Remarkable product designs of 2021 that champion innovation and sustainability
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•make your fridays matter with a well-read weekend
by Devanshi ShahPublished on : Jun 12, 2020
As the novel coronavirus ushers a new reality of long-term lifestyle changes with physical distancing taking the spotlight, many noted architecture and design festivals are investing in creative methods of acclimatising to this new environment. Most of these international festivals are annually planned for the summer months, as a way of capitalising on the good weather, influx of tourists and ease of travel for creatives who visit from around the world. There is, inarguably, a deep sensorial addiction to the way we consume design, art and culture. But with the inability to congregate in large groups, festivals have to reconcile their very existence moving forward.
While a handful do hope to resume their on-site activities in September/October, it still raises questions regarding safety and diversity of attendees, as international travel remains restricted and not advised. Art Basel, for example, has chosen to completely cancel its physical exhibition (which was slated for September) and is now only going to have an online version; the Venice Architectural Biennale has been pushed to 2021. Especially with architecture, one would imagine a re-think in terms of the materiality and tactility of a lot of the installations and pavilions. However, these festivals have adapted to formats that generate a vast amount of information instead of an experience. Their presentations online are accessible across the globe, and generally conducted in English so as to reach a wider audience.
Milano Arch Week
Italy has seen mass cancellations of events throughout the summer, as the country reopens there is a sense of trepidation. The Milano Triennale, however, has devised a rather simple means of maintaining their audience’s attention. Starting with a two-part version of the Milano Arch Week - part one was a live-stream on May 16; part two is hoped to be hosted in the Triennale building in September. The live-stream can be found on the institution’s YouTube channel. You will also find lectures and workshops from past Arch Weeks on this channel. In its new adaptation, information can be consumed outside physical experience and perhaps makes us re-evaluate the importance of physical attendance.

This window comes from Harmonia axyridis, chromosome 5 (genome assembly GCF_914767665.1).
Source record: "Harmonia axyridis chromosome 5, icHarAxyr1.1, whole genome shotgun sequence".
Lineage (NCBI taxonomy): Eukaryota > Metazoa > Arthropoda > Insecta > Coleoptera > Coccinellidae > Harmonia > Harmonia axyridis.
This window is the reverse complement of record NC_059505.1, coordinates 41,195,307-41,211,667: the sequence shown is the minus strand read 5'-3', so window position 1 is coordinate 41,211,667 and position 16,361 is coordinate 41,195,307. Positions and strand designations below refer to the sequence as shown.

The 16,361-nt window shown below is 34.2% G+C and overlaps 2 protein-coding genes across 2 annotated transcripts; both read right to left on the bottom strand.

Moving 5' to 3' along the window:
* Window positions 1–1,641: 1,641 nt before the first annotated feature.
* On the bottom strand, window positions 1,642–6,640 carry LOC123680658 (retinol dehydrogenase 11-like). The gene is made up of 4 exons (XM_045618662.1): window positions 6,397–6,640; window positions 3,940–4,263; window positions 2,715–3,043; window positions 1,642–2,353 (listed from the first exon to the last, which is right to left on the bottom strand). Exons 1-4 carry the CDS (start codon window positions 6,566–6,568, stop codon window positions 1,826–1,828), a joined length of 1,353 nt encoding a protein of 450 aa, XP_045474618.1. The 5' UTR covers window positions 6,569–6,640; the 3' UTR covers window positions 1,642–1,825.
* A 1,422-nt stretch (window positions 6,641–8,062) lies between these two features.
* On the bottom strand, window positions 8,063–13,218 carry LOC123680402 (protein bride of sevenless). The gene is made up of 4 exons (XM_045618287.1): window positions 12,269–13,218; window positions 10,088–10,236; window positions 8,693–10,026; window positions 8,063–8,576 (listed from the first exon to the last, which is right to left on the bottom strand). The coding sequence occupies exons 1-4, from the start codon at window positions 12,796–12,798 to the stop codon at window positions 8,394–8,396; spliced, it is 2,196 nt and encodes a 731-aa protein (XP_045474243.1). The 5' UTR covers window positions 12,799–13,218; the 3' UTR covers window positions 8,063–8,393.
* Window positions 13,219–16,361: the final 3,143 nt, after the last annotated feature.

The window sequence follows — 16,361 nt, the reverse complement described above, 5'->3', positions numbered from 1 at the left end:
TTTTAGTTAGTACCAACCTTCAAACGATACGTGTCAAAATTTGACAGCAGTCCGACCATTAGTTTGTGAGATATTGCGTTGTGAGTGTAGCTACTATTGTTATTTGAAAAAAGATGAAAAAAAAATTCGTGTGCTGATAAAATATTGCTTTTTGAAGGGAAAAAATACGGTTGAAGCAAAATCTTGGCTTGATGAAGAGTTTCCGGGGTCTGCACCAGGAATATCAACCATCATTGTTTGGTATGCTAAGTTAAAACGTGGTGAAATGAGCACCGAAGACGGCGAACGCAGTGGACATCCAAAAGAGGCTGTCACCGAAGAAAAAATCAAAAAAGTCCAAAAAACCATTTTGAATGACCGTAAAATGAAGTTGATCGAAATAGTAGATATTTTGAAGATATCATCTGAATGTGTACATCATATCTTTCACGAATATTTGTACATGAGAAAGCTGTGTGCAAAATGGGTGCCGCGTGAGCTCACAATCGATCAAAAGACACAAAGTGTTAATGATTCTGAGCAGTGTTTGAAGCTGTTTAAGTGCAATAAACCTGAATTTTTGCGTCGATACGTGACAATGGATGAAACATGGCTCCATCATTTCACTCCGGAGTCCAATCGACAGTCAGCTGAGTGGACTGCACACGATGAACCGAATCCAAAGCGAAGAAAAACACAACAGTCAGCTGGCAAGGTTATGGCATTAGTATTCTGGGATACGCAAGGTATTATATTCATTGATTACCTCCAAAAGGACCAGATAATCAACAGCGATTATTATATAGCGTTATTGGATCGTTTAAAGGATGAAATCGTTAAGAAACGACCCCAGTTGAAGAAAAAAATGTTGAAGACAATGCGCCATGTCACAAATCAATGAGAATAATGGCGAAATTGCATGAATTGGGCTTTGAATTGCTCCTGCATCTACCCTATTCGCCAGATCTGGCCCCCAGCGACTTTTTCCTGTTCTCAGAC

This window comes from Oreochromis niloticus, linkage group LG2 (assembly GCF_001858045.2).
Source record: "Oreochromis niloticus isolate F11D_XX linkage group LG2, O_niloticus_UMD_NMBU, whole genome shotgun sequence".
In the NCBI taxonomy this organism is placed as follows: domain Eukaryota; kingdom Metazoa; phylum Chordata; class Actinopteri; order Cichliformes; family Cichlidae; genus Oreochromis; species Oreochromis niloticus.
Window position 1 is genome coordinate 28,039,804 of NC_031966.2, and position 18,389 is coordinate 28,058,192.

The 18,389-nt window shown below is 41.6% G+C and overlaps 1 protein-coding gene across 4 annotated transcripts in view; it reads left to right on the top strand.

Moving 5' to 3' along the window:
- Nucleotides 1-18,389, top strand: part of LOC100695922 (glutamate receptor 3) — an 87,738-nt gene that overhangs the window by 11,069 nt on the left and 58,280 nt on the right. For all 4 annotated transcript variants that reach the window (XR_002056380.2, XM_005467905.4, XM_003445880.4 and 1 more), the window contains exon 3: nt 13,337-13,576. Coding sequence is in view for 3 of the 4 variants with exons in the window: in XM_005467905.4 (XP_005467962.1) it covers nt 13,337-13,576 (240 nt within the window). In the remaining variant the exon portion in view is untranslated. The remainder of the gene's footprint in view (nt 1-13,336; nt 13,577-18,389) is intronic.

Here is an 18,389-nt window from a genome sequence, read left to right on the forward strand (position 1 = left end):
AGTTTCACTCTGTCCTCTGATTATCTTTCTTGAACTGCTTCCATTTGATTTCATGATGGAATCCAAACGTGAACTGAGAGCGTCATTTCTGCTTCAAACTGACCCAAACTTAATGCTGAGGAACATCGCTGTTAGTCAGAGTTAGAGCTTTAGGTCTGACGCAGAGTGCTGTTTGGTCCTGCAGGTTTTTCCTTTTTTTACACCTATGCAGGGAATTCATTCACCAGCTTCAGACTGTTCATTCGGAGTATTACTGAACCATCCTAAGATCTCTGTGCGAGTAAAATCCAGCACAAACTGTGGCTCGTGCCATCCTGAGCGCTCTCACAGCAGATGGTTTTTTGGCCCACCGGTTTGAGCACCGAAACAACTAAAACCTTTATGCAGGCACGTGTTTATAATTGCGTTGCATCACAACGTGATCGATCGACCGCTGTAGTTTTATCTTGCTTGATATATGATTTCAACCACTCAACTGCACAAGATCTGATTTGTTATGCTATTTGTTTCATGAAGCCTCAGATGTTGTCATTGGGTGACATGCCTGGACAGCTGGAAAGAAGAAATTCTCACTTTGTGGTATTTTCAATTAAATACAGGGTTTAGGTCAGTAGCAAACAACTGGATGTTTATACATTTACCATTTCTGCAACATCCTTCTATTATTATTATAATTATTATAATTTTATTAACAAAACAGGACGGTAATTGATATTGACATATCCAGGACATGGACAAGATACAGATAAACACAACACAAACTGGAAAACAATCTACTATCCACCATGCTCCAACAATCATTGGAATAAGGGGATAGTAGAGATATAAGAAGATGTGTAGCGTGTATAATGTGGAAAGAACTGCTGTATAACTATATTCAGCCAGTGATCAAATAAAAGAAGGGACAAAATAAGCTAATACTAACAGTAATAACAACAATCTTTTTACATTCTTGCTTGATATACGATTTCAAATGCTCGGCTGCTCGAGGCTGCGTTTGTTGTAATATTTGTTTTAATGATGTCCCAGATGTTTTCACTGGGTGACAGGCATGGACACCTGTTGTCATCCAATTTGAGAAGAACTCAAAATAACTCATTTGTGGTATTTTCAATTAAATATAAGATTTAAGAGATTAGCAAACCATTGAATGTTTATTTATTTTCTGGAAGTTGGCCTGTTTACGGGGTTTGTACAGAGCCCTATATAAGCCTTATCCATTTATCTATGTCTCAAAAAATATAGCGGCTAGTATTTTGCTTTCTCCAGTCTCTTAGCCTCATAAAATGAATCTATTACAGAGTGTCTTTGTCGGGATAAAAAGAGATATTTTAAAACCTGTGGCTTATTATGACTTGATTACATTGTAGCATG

Towards the XXIII International Exhibition of Triennale Milano
True to its name, the institution is also hosting a tripartite series of talks featuring theorists, philosophers, designers from across the globe. The idea is to identify themes and ideas for the XXIII International Exhibition, which will be held in 2022. The second of this series was held on June 11, 2020. It streamed live on Facebook and YouTube channel.
A considerably younger institution compared to the others on this list, the Copenhagen Architecture Festival reacted almost immediately to the situation and began creating digital content from the beginning of April. The festival itself was to be held from April 23–May 3 in Aarhus, Odense and Copenhagen under the title 'Welfare City in Change'. The updated digital edition includes an ongoing series of essays acquired from across the globe on the ‘corona-crisis’, a series of five talks on the ‘Pandemic Resilient Cities’. Interestingly, the festival’s website was also hosting a running flow TV station called ‘watch more TV’. What is unique about this programme is that as of now, it does not seem to have any online archive - while this may change in the future, it does indicate an understanding of the importance of content creation and real-time consumption perhaps to reflect parts of the original format of a 'live' festival that you attend, or miss. While there are plans to exhibit the on-site installations and programme between October 1 -11, 2020, many of the planned exhibits may be cancelled, or re-conceptualised.
Read the Corona Essays here, and hear the Pandemic Resilient Cities talks here.
Possibly one of the better prepared festivals, the London Festival of Architecture responded to the lockdown and the situation in London to conceive a total of 120 programs and events across the month of June. These events range from online building tours, symposiums, talks and podcasts; and the London Festival of Architecture even managed to incorporate their trademark Architecture Bake-off. The festival also has an Instagram campaign called ‘30 Objects in 30 Days’ where 30 leading architects or designers nominate an object that best represents this year’s theme. The year’s theme is 'power', which seems even more significant given the global protests calling for systemic changes.
You can find all event details here.
If even a small percentage of these online activities continued to be a part of the festival schedules, there is a very good chance of a change in the scheduling in the global cultural calendar. Although the digital realm continues to assist in keeping creative conversations and discussions going, there is an absence of design experimentation. Originally, festivals have always acted as laboratories for architects to experiment with physical manifestations of their ideas and concepts. While the diverse variations of online engagement do keep the mind engaged, this brings to the forefront the harsh reality of the uncertainty that we face. However, as more and more design festivals and events evolve their programming formats with AI and AR tools, we hope to see a marked transformation that may slowly make up for human crowding and physical exchanges.
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